A bufflehead PHOTO COURTESY OF WIKIMEDIA IMAGES

Buffleheads due any day



Fall colors on this island get better every day. It is nature’s grand show before another Maine winter. Birding enthusiasts watch local harbors for the buffleheads and other northern ducks that come here to spend the winter months. Buffleheads are due “any day now,” as the lyrics of a popular song I play with a guitarist friend come to mind.

Watch this week for buffleheads to appear in our harbors. These small sea ducks winter here in small flocks. They are attractive ducks and fun to watch out on wintry harbors. They even do part of their courtship here, which can be interesting. The bufflehead is a small duck with a big head, white body and a black back. This bird’s head is quite striking to see, for it is black with a large white patch on it. It’s small size and distinctive markings identify the male right away. Females are rather drab and best recognized by their size and the company they keep. You often see a male and two females together. These small ducks can rise from the water with great speed and often surprise you when they burst from beneath the water and right into the air.

Old squaws and buffleheads quite often arrive at about the same time. Check any birds you see these days in our harbors. Take pictures if you want help in identification.

As winter gets closer, many changes are taking place outdoors now. The trees have brilliant colors, and some flowers still bloom profusely. Dragonflies are still out and about. Chipmunks and squirrels are busy stocking their larders for the days ahead. Some in their hurry to get across roads get flattened by cars, but ravens and crows constantly feast on the carnage, and the cycle of life goes on. Nothing is wasted in nature’s plan unless we humans get in the way. As insect populations die down at the approach of winter, birds search instead for seeds and berries. Birds like kingfishers and phoebes thrive on insects and soon will head south for the cold months. Some birds leave for the south now and others arrive from the north to winter here. Although a few robins try to spend the winter, many leave for warmer states to the south. Many Canadian robins come down to us from our northern neighbors and winter here, so we do see a few robins in the snow. The northern robins tend to be a little darker. Starlings and house sparrows are ever-present. An occasional hermit thrush may be around in December. In general, however, both human and wildlife migrants are on their way south.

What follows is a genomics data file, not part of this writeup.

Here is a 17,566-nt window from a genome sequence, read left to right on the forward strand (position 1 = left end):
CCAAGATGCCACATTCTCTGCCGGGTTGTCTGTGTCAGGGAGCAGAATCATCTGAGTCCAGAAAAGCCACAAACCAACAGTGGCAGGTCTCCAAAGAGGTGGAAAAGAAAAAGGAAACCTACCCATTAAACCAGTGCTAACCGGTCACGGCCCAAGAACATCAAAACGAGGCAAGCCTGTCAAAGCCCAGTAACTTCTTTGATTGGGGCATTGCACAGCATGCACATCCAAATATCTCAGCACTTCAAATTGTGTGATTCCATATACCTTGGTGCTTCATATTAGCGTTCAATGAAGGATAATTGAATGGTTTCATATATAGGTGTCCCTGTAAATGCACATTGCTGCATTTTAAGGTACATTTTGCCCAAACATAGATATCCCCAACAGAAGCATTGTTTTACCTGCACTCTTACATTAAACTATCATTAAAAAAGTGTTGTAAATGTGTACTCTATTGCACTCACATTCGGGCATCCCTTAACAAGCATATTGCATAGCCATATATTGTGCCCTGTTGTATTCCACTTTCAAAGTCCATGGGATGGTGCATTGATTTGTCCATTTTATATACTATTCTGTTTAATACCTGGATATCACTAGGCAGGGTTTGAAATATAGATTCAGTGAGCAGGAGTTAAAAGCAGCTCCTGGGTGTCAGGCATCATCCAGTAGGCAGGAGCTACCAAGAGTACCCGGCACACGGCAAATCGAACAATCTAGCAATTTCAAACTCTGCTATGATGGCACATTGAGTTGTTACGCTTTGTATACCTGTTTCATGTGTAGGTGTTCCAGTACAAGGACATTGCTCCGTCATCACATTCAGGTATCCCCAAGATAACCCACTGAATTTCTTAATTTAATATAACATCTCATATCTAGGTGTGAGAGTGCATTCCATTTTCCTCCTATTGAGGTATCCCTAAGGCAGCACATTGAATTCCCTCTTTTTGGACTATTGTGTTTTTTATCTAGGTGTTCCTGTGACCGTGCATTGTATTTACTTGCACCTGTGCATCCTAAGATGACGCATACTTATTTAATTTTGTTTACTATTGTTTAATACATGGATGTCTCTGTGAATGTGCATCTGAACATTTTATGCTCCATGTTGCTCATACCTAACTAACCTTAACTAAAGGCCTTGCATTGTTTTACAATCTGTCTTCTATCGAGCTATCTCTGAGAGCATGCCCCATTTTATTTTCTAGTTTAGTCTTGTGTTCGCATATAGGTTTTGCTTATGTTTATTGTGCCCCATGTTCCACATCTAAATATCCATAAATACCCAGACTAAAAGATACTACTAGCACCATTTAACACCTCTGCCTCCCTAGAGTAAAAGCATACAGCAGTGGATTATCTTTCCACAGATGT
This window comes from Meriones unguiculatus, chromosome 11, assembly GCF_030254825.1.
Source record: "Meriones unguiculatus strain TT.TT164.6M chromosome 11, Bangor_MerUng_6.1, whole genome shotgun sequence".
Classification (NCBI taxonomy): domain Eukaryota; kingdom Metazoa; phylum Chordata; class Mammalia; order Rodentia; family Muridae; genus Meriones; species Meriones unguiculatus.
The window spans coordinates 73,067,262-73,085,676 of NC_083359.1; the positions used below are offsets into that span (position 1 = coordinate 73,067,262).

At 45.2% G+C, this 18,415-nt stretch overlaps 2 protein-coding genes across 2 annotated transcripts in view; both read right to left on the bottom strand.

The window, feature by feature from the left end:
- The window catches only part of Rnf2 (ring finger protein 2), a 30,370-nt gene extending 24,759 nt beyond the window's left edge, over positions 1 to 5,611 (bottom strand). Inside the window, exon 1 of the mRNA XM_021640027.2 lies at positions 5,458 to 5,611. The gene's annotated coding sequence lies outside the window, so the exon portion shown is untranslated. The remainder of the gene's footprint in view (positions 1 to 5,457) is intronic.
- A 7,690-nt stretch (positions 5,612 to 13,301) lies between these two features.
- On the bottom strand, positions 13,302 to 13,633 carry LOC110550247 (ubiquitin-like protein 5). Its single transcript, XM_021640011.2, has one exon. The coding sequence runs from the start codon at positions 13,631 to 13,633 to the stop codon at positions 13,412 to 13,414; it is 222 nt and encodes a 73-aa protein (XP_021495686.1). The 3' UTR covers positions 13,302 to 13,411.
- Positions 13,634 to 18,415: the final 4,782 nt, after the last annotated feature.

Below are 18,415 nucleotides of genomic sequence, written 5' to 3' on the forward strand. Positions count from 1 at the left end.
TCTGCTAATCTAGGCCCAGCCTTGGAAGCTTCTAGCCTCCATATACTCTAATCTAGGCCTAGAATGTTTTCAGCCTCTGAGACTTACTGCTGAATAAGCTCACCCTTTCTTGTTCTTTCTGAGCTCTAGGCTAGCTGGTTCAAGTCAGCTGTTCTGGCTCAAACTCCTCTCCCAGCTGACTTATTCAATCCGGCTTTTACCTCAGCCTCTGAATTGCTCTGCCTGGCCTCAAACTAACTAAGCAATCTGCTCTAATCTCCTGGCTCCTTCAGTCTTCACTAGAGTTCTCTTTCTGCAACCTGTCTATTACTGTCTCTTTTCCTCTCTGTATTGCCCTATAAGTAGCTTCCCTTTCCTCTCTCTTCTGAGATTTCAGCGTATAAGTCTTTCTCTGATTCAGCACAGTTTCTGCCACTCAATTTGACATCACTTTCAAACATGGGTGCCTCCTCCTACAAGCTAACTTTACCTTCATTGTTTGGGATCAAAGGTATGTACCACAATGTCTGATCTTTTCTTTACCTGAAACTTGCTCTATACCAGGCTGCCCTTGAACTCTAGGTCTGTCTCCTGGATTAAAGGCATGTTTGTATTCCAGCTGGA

Painted lady butterflies are still feeding on the flowers in front of A&B. Be sure to take advantage of this opportunity to see these beautiful butterflies up close.

In a good berry-bearing year, wildlife fares well. One of my favorite fruit-eating birds is the cedar waxwing. It is the bird version of Beau Brummell and definitely a winner of the best-dressed medal among the birds. Added to his good looks are his perfect manners.

Waxwings like to travel in groups, and you may see them feeding together in a mountain ash and even passing food from one to another as they sit together on a branch. They love certain kinds of berries and will often eat so many slightly spoiled fruit that they get a bit tipsy.

Theoretically, they are migratory birds, but their movements are more in the form of random wanderings. After the nesting season is over, they wander about the countryside in groups of 30-50 birds. Sweet sap oozing from the trees in the spring is welcomed as a special treat. Look for them in honeysuckle, mountain ash, barberry and hawthorn just to mention a few favorite places. The cedar waxwing is a sleek brown bird with a crest on its head and a broad, yellow band at the tip of its tail. It is our only sleek gray-brown bird with a crest. Cardinals and blue jays have crests, but they are much larger.

I have been asked all sorts of questions about wildlife during each week these many years of writing a nature column. People also tell me what they are seeing, especially if no one is nearby and they just have to tell somebody what they’ve just seen. I’m happy to share their excitement. Not too long ago, there was a report of a cougar sighting on the island. This is not common, but it could be, as the young adults spread out and look for their own territories or an adult looks for a suitable mate. All sightings here are considered rare and far between but not impossible. Their presence would help in keeping the deer population at a healthy level. Cougars or mountain lions can live near humans and not be a problem. They are amazing cats. It’s an exciting and unforgettable moment whenever you get to see one in the wild. I have experienced it.

If you hike along the shore now, be sure to notice glasswort growing where the tides come in and out. It is a lovely red right now. Blueberry leaves are also a lovely red color. Take note where they are so you can pick berries next year.

Ruth Grierson

Ruth Grierson

Columnist
Send any questions or observations to teahousetrio@wildblue.net or call 244-3742.
Ruth Grierson

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